Al Jazeera America: Can Oil Money Buy Relevance for the Controversial Network?

Al Jazeera Illustration - P 2013
Illustration by: Gregoire Gicquel

Al Jazeera Illustration - P 2013

With a half-billion-dollar price tag and boldface talent like Soledad O'Brien, the network races toward its launch -- but big questions remain.

This story first appeared in the July 26 issue of The Hollywood Reporter magazine.

A month before the Aug. 20 launch of Al Jazeera America, the network still is without a president and has yet to name the anchor of its signature nightly news program, America Tonight. But the network has one thing its U.S. cable news competitors do not: benefactors with apparently bottomless resources who say they are unconcerned with turning a profit.

Backed by the Bedouin oil billionaires of Qatar, Al Jazeera Media Networks already spent more than half a billion dollars -- and possibly as much as $600 million, sources tell THR -- to purchase Current TV from Al Gore and his partners in January. And Al Jazeera America's backers are spending hundreds of millions more to launch the network, including hiring some 800 staffers and creating a 14,000-square-foot-plus headquarters at the Manhattan Center with a state-of-the-art studio featuring a 70-foot video wall for its daily newscasts.

The recent opening of seven domestic bureaus in major cities including New Orleans, Nashville and Seattle brings the total number of U.S. bureaus to 12, in addition to broadcast centers in major hubs such as Los Angeles, New York and Washington, D.C., built for the company's Arabic- and English-language services, which launched in 2006.

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"We're public-service broadcasting for the 21st century," says Paul Eedle, the British executive based in Doha, Qatar, who has temporarily decamped to New York to serve as AJAM's deputy launch director.

Asked whether Al Jazeera's parent company makes money, Eedle says flatly, "No. For nearly a century, the BBC in the U.K. has been publicly funded as a public good, and we are officially a private organization for the public good. That's what Al Jazeera is; it's a non-governmental, independent media organization, and it's there for the public good."

The network so far has recruited a mix of veteran TV correspondents including Sheila MacVicar, Soledad O'Brien and Ali Velshi. Sources say AJAM is offering "competitive" salaries for producers and anchor talent. Velshi, among the highest-profile of its hires, will host a nightly business program called Real Money and is pulling in about $1.5 million a year, according to sources.

Still, multiple key editorial positions including president-CEO and chief content officer remain unfilled. Former ABC News and CNN executive David Doss is in serious talks for the CCO post and has made two trips to Doha to meet with the company's top executives.

But the lack of clarity about who ultimately will run the day-to-day operation has given some potential hires pause, and at least one TV news veteran turned down the anchor job on America Tonight, an industry source tells THR.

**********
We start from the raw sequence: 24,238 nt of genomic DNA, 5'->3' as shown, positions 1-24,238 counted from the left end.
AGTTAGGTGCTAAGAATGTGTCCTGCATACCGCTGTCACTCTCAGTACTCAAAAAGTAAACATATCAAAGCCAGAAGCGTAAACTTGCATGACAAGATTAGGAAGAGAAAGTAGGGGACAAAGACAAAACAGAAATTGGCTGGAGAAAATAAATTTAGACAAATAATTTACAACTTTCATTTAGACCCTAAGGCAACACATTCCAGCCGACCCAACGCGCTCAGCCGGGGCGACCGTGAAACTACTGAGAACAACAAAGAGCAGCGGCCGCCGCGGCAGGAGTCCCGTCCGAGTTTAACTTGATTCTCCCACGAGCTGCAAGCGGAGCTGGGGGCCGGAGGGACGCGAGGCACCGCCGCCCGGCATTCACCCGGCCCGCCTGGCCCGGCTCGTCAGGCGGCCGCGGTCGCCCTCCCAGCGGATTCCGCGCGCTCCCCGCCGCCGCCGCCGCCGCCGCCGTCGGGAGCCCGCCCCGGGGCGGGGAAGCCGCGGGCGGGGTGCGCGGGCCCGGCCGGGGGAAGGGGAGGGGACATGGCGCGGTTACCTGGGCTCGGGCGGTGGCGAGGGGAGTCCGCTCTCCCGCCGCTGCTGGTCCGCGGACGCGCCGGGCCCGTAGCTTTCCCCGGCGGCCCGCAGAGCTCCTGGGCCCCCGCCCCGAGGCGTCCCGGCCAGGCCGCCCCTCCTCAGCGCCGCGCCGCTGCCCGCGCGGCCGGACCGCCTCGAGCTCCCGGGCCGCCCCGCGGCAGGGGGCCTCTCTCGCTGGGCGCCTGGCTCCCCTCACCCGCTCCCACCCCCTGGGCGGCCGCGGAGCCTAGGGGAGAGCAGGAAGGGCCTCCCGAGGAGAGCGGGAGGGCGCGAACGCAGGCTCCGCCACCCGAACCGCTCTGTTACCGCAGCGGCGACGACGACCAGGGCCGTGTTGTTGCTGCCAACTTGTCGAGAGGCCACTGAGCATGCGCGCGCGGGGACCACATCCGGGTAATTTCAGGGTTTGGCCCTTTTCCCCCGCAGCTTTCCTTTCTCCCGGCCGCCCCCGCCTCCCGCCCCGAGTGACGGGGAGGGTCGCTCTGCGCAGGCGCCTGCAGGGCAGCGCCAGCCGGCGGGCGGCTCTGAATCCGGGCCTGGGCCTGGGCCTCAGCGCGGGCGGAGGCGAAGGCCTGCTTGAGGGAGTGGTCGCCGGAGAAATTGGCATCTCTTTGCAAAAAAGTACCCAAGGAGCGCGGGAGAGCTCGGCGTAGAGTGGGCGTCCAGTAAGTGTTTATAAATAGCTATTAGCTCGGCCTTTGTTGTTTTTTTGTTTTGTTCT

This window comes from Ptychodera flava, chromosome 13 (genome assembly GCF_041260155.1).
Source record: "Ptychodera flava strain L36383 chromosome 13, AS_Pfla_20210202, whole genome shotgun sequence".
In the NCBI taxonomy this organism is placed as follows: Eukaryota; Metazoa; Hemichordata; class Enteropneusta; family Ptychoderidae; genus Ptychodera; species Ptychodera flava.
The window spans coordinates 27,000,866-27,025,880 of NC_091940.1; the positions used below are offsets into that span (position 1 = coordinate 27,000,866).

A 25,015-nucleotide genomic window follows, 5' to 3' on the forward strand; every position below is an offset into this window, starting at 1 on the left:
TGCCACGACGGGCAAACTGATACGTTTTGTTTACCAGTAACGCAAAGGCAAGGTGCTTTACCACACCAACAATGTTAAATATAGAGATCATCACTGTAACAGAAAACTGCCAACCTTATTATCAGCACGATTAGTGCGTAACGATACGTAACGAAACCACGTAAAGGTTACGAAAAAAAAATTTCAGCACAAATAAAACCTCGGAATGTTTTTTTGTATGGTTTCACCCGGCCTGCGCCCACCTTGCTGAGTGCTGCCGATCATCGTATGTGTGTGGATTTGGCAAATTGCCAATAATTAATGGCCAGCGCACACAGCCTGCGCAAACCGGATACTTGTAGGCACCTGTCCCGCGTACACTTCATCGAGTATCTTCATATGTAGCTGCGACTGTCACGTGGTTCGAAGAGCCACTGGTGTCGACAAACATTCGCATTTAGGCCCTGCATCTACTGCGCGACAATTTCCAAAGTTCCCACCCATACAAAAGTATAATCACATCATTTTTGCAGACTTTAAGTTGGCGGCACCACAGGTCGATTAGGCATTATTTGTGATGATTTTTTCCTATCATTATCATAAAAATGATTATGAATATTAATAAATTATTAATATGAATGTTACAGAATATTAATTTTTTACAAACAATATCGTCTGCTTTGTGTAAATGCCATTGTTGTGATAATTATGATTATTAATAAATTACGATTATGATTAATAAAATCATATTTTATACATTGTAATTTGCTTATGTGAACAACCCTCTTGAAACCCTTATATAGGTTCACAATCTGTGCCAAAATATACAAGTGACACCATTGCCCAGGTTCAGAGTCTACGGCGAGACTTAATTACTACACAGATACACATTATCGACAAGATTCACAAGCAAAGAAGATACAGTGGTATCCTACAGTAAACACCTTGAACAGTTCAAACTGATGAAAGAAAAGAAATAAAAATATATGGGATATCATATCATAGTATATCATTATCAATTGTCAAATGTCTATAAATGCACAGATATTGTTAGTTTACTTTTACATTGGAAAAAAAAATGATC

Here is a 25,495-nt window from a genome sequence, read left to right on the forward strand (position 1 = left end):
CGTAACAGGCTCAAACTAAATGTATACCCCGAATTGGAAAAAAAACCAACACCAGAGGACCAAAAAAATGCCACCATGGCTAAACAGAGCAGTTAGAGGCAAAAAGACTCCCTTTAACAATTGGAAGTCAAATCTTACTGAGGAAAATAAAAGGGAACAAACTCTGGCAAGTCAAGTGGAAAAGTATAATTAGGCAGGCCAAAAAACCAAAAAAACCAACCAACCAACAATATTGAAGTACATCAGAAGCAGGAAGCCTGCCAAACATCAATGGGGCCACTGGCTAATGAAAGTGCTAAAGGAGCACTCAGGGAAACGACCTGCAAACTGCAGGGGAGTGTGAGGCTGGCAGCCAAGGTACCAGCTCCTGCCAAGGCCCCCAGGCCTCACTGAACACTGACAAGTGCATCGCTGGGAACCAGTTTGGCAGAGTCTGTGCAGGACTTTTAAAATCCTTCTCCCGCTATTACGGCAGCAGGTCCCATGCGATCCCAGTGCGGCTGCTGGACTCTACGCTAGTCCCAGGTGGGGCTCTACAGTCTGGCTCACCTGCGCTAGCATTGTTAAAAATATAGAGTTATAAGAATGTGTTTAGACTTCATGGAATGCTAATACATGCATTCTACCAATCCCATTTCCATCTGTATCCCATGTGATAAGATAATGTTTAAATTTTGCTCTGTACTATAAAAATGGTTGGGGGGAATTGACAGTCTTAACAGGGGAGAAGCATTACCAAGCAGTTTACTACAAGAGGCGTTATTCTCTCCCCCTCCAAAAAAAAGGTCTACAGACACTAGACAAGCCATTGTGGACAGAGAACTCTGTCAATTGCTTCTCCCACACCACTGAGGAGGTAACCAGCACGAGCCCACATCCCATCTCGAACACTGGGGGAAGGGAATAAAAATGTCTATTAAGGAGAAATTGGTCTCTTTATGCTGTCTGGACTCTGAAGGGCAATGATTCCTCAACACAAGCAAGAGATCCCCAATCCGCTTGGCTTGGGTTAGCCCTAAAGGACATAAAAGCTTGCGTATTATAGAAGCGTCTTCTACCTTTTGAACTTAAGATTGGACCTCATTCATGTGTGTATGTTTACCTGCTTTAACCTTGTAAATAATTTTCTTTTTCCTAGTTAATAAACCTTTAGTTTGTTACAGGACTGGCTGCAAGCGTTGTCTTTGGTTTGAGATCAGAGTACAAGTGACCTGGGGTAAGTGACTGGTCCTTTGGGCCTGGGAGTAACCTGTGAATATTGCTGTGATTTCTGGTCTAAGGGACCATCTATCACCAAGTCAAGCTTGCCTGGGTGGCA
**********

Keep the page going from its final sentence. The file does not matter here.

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When AJAM does launch, it will have access to 49 million households via Current TV's various existing distribution deals. The transition from Current TV to Al Jazeera hasn't been entirely smooth. Time Warner Cable immediately announced that it would drop Current and decline to carry AJAM when it launches. But there are deals with Comcast, DirecTV, DISH Network, Verizon FiOS and AT&T, giving the company a foothold in the American market that it previously was unable to achieve.

Eedle stresses that AJAM is "an American channel built for an American audience." Asked whether there ever was discussion about changing the name or logo to reassure those viewers who may view AJAM as an Arab network with an Arab point of view, Eedle offers an emphatic "absolutely not."

"It's one of the best-known brands of any sort in the world, and we're very proud of it," he says. "It stands for journalism that is bold and challenging and not afraid to go after the news, but it doesn't have any agenda."

Al Jazeera's internal research indicates that about 50 million Americans "feel seriously underserved" by TV news offerings, says Eedle. But it remains to be seen whether AJAM can carve out a niche in an increasingly crowded video news landscape where profitable legacy channels have seen their ratings plateau or falter.

Al Jazeera's situation is further complicated by lingering perceptions that its coverage is anti-American and anti-Israel. On July 8, 22 staffers at Al Jazeera's Arabic-language network in Egypt resigned, citing pressure from above to slant coverage of the military coup in Egypt in favor of the Muslim Brotherhood. The Arabic-language service is a separate entity from AJAM. (A spokesperson in Doha did not respond to an e-mail inquiry about the resignations.)

"Life is going to become a lot easier when we launch because I will then have a product to point to," says Velshi. "And I can say to people, 'Regardless of what your biases may be or your perceptions of our biases are, could you just watch?'"